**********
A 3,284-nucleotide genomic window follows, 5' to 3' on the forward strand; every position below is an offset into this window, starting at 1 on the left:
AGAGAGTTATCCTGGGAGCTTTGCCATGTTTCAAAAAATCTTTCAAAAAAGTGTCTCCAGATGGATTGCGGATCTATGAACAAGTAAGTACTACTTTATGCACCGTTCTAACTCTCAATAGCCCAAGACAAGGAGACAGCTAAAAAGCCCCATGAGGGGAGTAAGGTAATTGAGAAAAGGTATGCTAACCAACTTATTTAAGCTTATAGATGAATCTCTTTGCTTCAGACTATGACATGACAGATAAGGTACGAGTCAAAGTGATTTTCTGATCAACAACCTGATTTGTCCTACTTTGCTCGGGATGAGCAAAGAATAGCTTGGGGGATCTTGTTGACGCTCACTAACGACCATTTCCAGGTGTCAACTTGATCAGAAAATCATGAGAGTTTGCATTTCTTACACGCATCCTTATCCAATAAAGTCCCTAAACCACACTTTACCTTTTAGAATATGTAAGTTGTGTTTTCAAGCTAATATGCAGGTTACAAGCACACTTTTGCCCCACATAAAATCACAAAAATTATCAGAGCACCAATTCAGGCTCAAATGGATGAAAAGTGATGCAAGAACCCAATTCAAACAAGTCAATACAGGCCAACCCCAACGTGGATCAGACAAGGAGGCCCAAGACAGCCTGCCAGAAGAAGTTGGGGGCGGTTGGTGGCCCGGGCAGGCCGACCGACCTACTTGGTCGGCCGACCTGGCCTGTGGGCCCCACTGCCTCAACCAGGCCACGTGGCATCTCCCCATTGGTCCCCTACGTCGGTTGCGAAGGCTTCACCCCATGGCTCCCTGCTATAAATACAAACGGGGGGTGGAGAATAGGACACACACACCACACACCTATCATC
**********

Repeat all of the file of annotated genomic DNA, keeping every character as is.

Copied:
A 3,284-nucleotide genomic window follows, 5' to 3' on the forward strand; every position below is an offset into this window, starting at 1 on the left:
AGAGAGTTATCCTGGGAGCTTTGCCATGTTTCAAAAAATCTTTCAAAAAAGTGTCTCCAGATGGATTGCGGATCTATGAACAAGTAAGTACTACTTTATGCACCGTTCTAACTCTCAATAGCCCAAGACAAGGAGACAGCTAAAAAGCCCCATGAGGGGAGTAAGGTAATTGAGAAAAGGTATGCTAACCAACTTATTTAAGCTTATAGATGAATCTCTTTGCTTCAGACTATGACATGACAGATAAGGTACGAGTCAAAGTGATTTTCTGATCAACAACCTGATTTGTCCTACTTTGCTCGGGATGAGCAAAGAATAGCTTGGGGGATCTTGTTGACGCTCACTAACGACCATTTCCAGGTGTCAACTTGATCAGAAAATCATGAGAGTTTGCATTTCTTACACGCATCCTTATCCAATAAAGTCCCTAAACCACACTTTACCTTTTAGAATATGTAAGTTGTGTTTTCAAGCTAATATGCAGGTTACAAGCACACTTTTGCCCCACATAAAATCACAAAAATTATCAGAGCACCAATTCAGGCTCAAATGGATGAAAAGTGATGCAAGAACCCAATTCAAACAAGTCAATACAGGCCAACCCCAACGTGGATCAGACAAGGAGGCCCAAGACAGCCTGCCAGAAGAAGTTGGGGGCGGTTGGTGGCCCGGGCAGGCCGACCGACCTACTTGGTCGGCCGACCTGGCCTGTGGGCCCCACTGCCTCAACCAGGCCACGTGGCATCTCCCCATTGGTCCCCTACGTCGGTTGCGAAGGCTTCACCCCATGGCTCCCTGCTATAAATACAAACGGGGGGTGGAGAATAGGACACACACACCACACACCTATCATC